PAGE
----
When Butch Wynegar looks back on the recent past of the Angels, he does so through eyes that once peered from behind the mask of an opposing catcher. And those eyes used to tell him that whenever the Angels were on the schedule, heaven couldn't be far behind.
"You'd come in here and, as a catcher, it'd almost be like three days off," says Wynegar, who spent 11 seasons with Minnesota and the New York Yankees. "Keep Gary (Pettis) off base and you'd have nothing to worry about. If your arm wasn't feeling too good, you could give it a little rest before going into that series with Kansas City."
The Angels were slow motion without the instant replay. They were baseball's oldest team and they looked it. Get on base and don't try anything rash. Conserve your energy and wait for a home run.
In 1983, the Angels stole 41 bases as a team. Rickey Henderson had them beaten by June. The club's stolen base leader was a 25-year-old rookie who appeared in just 22 games after his recall from Edmonton on Sept. 1. His name was Gary Pettis and he finished with eight steals. Next was Rod Carew, with six.
The Angels were a team built around power and firmly set in their ways. But those eight measly stolen bases were significant, signaling that times were about to change in Anaheim.
Slowly, they would get faster.
In his first three full seasons as an Angel, Pettis stole 48, 56 and 50 bases. He is already the club's all-time stolen base leader. And last year, he picked up a running mate. Shortstop Dick Schofield got on base often enough to attempt 28 steals--succeeding 23 times.
Today, as the Angels open their 1987 season against the Seattle Mariners at Anaheim Stadium, the transformation nears completion. Aging sluggers Reggie Jackson and Bobby Grich are gone, replaced by a couple of rookies, Devon White and Mark McLemore, who combined for 109 stolen bases in the minors last season. That makes it a footloose foursome.
"We have three guys who can scoot and one short little white guy," says Schofield, who is short and little and white. "We're like a track team." Or at least a relay team.
Now Wynegar, another new Angel, says he's glad to have been called away from enemy lines.
"They're going to keep you on your toes," Wynegar said, addressing his brothers in shin guards. "They're going to be fun to watch. Speed is a nice little extra weapon."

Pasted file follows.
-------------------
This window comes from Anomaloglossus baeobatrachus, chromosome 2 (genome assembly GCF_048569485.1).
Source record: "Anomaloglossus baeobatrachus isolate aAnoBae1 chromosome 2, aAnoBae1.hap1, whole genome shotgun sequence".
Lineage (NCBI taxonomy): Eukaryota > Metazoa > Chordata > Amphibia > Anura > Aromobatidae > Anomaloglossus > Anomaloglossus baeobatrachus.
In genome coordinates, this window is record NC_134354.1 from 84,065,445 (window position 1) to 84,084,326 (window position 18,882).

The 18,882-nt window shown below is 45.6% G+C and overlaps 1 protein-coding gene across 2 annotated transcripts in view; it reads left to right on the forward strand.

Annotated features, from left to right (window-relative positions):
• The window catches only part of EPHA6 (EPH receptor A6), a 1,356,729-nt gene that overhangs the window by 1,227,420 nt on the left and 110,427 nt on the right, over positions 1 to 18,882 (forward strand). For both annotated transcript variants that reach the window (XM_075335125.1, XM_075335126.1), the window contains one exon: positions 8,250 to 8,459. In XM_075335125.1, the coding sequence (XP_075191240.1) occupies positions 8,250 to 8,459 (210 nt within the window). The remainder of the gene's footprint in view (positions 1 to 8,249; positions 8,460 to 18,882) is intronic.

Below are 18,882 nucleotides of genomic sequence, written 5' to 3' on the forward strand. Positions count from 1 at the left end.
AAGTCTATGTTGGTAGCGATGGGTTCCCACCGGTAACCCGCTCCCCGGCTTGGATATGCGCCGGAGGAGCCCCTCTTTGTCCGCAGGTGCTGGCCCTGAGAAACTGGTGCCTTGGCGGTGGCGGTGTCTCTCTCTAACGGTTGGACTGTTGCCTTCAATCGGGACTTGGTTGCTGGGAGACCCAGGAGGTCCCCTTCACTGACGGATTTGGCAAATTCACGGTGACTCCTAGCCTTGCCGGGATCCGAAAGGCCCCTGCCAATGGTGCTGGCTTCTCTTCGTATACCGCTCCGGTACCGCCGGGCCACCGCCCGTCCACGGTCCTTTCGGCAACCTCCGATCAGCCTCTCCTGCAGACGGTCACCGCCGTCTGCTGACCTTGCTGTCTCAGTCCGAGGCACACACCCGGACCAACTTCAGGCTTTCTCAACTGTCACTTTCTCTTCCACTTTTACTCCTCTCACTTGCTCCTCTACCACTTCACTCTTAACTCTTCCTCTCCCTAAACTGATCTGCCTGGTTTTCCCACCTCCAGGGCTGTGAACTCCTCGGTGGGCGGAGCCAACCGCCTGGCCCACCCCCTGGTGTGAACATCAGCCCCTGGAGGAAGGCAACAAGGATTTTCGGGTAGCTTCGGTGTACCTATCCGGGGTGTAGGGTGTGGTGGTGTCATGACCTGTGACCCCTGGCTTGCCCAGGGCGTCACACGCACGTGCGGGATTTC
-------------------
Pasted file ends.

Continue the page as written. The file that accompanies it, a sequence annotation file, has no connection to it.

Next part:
Manager Gene Mauch, heretofore baseball's leading proponent of the sacrifice bunt, is intrigued by the idea of moving from first base to second without giving up an out. He looks at the Angels' young speedsters and sees great possibilities. He calls them his rabbits.
Tell us about the rabbits, Gene.
"I've never had four people in the same lineup who can run like those in our lineup--ever," Mauch said.
"The power potential may not be as it was in the past, but the speed potential is much greater. And speed is the most stimulating thing in baseball.
"When you add speed, it's not just running and stealing bases. Defensive speed is very important. You're going to see a lot of balls caught that were not caught in the past. You're going to see a lot of dust flying around the bases that you haven't seen before."
But to bring youth and speed to a team that won three division titles in eight years with proven power, sacrifices had to be made.
To play White in right field, Mauch will have to scrap the platoon of Ruppert Jones and George Hendrick (a combined 31 home runs and 96 RBIs in 1986). McLemore replaces Grich, the leading home run hitter in Angel history.
New left fielder Jack Howell, who can also run a lick, replaces Brian Downing, who replaces the departed Reggie Jackson as designated hitter. Jackson hit 123 homers in five seasons with the Angels.
Wally Joyner surpassed all reasonable expectations by hitting 22 home runs as a rookie but wouldn't be shocked if he leveled off at half that total this season.
"The home runs were probably the only thing surprising to me in 1986," Joyner said. "I'm a Keith Hernandez-type hitter, who has a lot of power but hits more line drives, puts the ball in play, doesn't strike out and hits for average."
That leaves Doug DeCinces ( 26 home runs and 96 RBIs last season) and Downing (20 homers and 95 RBIs) as the Angels' only real long-ball threats. Both were free agents last winter and before they were re-signed, the Angels grew nervous enough to offer a contract to Jones, a player they had cut loose earlier.
"I kind of look at it as, 'What if I didn't sign?' " DeCinces said. "This team is going to have to adjust to what it can and cannot do. We'll have to play fundamental baseball, with strong pitching and defense. . . . We don't have enough to make mistakes and expect to get five runs back the next inning."
Mauch admits that "watching Downing and Reggie hit the ball over the fence was pretty fun." But, he adds, "The most fun is winning. I don't care if they trot across the plate or slide across it. It's a run both ways."